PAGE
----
They arrived at the docks of their homeland just as the sun began to rise above the horizon. The familiar smell of home brought warmth to their hearts. Each traveler was greeted by fellow members of their clans who brought horses and wagons to take the goods back to their villages. The sun had almost risen completely above the horizon as they finished unloading the ship. The group was startled as a wooden crate fell from the deck and smashed on the dock. Broken wood and glass littered the dock, and fine wine ran off into the ocean.
“Be careful, you oaf,” one of the dwarves yelled. “And pay attention to what you're doing! Are you trying to smash my head?”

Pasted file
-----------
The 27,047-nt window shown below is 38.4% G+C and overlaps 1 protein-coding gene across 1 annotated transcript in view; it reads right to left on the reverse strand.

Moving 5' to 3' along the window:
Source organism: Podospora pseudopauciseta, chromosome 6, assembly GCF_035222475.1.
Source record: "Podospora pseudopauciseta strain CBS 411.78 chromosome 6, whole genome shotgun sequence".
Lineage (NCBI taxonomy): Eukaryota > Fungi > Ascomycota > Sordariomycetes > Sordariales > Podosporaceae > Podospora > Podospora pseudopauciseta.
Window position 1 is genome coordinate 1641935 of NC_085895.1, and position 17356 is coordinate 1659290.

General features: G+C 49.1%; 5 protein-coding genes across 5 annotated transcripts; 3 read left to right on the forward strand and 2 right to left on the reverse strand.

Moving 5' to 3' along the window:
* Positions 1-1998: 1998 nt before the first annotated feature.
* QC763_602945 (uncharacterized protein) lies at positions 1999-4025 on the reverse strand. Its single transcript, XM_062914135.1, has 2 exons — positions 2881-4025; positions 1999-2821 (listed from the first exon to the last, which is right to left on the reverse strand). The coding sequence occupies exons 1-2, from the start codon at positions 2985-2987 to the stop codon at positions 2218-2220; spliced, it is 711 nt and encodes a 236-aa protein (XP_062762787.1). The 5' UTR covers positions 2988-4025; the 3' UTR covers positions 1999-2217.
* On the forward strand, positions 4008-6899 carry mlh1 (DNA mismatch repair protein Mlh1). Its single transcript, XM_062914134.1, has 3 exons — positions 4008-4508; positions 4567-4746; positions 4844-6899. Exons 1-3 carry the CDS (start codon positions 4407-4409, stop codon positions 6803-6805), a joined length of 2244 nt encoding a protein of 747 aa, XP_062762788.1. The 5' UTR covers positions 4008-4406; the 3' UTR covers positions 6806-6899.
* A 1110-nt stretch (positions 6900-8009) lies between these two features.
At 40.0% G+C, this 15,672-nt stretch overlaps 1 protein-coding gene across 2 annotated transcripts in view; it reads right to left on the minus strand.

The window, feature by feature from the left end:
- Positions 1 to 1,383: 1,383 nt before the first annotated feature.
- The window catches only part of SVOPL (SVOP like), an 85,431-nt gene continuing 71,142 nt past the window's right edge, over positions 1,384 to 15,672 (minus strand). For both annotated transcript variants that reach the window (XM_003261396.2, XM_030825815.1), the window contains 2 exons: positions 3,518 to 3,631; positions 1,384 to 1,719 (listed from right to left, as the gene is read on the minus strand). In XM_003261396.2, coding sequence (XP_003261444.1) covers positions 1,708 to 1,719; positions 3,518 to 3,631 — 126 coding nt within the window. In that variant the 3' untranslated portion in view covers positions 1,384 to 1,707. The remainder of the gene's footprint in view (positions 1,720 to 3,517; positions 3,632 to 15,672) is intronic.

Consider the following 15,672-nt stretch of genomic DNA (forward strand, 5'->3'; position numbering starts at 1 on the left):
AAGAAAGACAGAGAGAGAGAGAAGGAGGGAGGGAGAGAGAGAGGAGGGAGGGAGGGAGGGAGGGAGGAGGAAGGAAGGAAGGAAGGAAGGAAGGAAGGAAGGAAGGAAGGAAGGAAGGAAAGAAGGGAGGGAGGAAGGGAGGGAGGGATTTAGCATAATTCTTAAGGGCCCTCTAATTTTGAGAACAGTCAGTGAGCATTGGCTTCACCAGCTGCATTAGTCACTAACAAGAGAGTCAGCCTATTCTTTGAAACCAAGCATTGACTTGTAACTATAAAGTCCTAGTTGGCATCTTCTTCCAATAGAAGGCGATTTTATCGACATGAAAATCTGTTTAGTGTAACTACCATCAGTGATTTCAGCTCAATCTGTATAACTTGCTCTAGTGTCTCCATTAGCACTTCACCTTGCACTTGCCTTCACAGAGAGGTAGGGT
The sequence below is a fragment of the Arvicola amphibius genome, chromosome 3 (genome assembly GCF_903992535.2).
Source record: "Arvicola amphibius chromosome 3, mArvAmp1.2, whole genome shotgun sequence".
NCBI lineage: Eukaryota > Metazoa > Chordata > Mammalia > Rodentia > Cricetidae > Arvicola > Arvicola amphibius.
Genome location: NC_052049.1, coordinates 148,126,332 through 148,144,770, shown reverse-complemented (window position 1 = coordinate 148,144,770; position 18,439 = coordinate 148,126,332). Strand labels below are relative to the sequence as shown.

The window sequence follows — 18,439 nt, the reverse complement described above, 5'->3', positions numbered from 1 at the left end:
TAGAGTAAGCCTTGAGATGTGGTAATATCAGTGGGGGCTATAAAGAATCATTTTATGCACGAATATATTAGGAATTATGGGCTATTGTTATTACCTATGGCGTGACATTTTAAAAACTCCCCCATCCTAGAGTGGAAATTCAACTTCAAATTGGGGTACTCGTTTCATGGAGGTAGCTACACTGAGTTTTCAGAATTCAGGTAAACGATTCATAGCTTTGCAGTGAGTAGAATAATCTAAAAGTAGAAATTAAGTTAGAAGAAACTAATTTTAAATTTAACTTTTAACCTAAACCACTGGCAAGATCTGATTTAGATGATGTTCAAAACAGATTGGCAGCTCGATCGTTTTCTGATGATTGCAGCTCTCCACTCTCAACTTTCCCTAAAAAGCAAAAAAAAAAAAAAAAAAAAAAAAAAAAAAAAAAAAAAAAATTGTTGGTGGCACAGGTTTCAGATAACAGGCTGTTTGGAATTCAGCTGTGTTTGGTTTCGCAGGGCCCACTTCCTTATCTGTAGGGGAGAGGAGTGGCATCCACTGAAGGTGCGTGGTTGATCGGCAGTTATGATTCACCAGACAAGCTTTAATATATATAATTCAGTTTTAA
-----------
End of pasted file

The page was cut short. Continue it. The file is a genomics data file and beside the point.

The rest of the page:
One of the halflings on the deck stood frozen in fear.
“Hagar, my boy,” the dwarf said with concern. “What is it, lad?” The dwarf walked to the end of the dock, clearing the ship’s hull. His mouth fell open, and he too froze with fear. Ships, many ships, were approaching from the north. But these were not supply ships, or even passenger ships. They were ships of war, painted black and bearing huge black sails. It was obvious to the dwarf right away that this was not a courtesy visit.
“We’ve been followed,” the dwarf whispered to himself. He broke his trance. “We’ve been followed!” he screamed, running frantically back to the shore. “Sound the alarm, we’ve been followed!”
The elves ran to the shore.
“Oh dear God, no,” an elf whispered.
“Quickly,” the dwarf repeated. “Sound the alarm!”